The tension in the movie is split across two time periods. In the present, Malorie and her two children attempt to reach the safe haven they’ve been in contact with. Most of this time, the characters (the unaffected ones) are blindfolded in some form or other. There’s a feeling of claustrophobia that permeates these scenes, even though some of the camera shots are from the outside looking in on them. We can’t see much more than what Malorie and the children see, except when it serves to heighten the tension, and of course, provide context. Pulling the camera angle out to show the approaching rapids and their violent nature not only frightens our characters but viewers as well. And the second time period is in the past, explaining what happened to the world, though with a focus on Malorie as the central character.
Malorie is clearly guarded due to her past, and she’s more than happy to raise the child she’s expecting, alone. It’s this guarded approach that makes her hesitant and able to better survive. She’s hard and cold, independent and strong. And Sandra Bullock’s performance conveys those traits perfectly. But tempering that hard side is Tom (Trevante Rhodes), her love interest. In a world where hope is hard to come by, he makes sure that Malorie never loses sight of the reasons to want to survive. Their love for one another helps them deal with this new reality and with the children, who’ve had to forego the joys of childhood. I dug the on-screen chemistry between these two actors. They performed solidly, trying to be a loving couple while treading through the dangers.
There’s also an amazing supporting cast involved, with some very recognizable names. Playing Malorie’s sister Jessica, is the wonderful and versatile Sarah Paulson. It really was unfortunate she didn’t have a greater role. Then there’s Douglas (John Malkovich), owner of the house where our cast of characters spend time trying to figure out what they’re dealing with. His cynicism, or realism depending on your perspective, is a perfect counter to Malorie. And last, but not least, are the two children, Boy (Julian Edwards) and Girl (Vivien Lyra Blair) who perform well in light of the serious subject matter, including some pretty aggressive behaviors directed their way.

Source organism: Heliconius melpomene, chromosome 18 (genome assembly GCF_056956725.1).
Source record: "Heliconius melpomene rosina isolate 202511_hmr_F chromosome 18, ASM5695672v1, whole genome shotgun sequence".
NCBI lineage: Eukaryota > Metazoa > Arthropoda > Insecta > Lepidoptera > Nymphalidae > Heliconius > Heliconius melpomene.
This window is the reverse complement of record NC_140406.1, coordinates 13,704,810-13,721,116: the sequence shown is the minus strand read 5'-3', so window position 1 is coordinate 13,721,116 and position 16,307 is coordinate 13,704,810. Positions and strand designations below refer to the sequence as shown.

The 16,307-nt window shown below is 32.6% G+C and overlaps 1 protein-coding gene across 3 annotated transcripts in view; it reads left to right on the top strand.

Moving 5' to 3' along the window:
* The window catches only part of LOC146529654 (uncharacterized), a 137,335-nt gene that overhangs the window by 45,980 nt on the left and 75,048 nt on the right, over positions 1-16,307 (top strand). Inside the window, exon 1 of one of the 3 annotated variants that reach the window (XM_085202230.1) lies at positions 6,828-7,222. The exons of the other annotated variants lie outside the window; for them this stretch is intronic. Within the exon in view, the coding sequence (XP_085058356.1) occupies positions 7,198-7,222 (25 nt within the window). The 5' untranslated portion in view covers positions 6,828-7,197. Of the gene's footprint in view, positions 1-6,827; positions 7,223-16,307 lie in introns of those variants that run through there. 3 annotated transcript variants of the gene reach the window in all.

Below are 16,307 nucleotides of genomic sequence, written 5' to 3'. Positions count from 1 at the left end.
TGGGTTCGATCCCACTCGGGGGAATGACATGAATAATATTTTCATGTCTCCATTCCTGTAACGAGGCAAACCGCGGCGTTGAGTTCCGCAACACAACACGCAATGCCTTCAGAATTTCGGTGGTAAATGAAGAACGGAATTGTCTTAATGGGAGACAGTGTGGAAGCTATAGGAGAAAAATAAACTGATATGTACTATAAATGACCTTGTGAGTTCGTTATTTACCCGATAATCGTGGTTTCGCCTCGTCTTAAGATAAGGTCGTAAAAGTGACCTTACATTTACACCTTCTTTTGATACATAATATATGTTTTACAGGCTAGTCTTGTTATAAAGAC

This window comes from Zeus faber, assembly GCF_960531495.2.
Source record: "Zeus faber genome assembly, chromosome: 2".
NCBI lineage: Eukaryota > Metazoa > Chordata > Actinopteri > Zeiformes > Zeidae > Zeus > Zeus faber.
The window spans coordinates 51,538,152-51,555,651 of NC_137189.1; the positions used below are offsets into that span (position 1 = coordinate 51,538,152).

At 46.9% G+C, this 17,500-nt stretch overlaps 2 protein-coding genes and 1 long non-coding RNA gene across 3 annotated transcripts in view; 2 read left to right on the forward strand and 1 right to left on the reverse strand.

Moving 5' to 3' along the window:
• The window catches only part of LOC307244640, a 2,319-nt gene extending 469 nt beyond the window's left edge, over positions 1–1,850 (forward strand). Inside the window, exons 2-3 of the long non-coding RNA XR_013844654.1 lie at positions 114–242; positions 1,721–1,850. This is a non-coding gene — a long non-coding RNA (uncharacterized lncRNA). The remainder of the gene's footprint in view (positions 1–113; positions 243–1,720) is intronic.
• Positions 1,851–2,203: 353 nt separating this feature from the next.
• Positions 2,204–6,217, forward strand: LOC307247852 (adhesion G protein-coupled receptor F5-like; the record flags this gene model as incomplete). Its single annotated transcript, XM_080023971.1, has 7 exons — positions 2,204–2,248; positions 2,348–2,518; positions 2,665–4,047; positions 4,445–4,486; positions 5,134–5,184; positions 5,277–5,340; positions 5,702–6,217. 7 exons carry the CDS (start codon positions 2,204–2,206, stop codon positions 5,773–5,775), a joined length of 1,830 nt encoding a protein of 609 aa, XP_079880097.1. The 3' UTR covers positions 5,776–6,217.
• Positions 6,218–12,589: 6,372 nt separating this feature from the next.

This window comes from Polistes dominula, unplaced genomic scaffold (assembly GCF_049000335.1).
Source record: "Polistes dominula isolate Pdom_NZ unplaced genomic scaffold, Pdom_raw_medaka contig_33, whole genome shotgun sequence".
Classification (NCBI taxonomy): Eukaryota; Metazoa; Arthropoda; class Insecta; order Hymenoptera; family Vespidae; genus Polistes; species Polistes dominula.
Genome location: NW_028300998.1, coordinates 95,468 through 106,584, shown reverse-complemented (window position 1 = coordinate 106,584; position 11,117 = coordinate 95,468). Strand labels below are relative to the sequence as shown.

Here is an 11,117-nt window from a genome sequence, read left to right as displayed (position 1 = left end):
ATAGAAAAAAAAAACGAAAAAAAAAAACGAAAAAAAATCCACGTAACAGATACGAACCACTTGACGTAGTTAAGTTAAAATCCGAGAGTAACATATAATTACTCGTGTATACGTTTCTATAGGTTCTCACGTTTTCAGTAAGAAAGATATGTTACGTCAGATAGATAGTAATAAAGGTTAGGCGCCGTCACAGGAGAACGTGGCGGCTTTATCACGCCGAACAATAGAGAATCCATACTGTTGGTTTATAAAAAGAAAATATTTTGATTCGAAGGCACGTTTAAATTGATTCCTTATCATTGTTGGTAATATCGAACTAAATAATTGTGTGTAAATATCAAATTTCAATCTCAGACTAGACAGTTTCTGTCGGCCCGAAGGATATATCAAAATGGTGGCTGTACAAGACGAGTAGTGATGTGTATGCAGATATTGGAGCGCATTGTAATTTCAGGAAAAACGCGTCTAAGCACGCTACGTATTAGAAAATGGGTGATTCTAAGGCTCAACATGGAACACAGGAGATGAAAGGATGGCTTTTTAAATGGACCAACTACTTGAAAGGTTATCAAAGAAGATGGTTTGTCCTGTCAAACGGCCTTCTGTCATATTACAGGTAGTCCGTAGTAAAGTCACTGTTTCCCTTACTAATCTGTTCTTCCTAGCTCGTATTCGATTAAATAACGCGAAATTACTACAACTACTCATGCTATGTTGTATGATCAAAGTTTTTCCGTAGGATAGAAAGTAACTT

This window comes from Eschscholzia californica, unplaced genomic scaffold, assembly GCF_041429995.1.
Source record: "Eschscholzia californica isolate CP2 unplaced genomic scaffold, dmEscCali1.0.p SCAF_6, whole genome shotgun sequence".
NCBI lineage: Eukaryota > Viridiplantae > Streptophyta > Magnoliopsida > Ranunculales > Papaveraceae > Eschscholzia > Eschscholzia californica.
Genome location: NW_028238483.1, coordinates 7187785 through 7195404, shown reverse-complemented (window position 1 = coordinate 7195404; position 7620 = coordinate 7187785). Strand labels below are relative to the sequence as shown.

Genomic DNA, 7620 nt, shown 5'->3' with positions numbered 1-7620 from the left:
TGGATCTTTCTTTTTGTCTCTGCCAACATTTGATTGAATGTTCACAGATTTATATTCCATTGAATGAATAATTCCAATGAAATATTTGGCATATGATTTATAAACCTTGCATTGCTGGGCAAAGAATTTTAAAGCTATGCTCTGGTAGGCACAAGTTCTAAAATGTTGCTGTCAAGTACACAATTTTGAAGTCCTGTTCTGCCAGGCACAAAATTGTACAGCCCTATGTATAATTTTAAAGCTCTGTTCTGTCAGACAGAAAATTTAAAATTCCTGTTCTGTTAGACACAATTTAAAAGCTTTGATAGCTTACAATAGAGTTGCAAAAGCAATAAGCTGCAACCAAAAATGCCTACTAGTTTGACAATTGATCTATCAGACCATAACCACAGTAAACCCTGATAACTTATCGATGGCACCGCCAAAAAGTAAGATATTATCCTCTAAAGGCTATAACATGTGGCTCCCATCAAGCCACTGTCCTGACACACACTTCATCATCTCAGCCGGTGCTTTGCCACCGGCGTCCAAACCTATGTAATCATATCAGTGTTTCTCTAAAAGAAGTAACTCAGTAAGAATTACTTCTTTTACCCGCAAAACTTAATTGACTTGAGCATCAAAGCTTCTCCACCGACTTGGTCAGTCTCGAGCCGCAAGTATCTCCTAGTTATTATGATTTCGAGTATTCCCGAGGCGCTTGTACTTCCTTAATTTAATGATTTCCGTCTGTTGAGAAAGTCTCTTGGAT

There’s great production value to the movie. Trying to convey the inability to see is difficult at best, given the medium, but it’s done remarkably well. House and car windows are painted to limit the view outside. Many scenes are filmed inside houses or buildings. When the action does take place outside, especially the river scene, it’s done in densely treed areas and foggy conditions, limiting the view. And even the blindfolds and blankets offer only the thinnest of veiled views. It works well and adds to the tension and rising panic.
The addition of the birds to assist survivors was a nice touch. As they journeyed the world, it was like people walking through a haunted house. But instead of creaking floors and soft howls announcing the danger, it was the bird’s frantic chirping that did so. And the inability to see just heightened that feeling a danger and dread. It was brilliant!
Bird Box is a must watch. In line with many of the recent horror movies, it’s a slow burn, relying on gradual exposition and character development. But as the story develops, the suspense, the desperation to find a safe place and the terror grow. The tension is almost palpable and the paranoia contagious. At just over two hours, the story is captivating and never feels as though it drags on.
Bird Box is streaming on Netflix.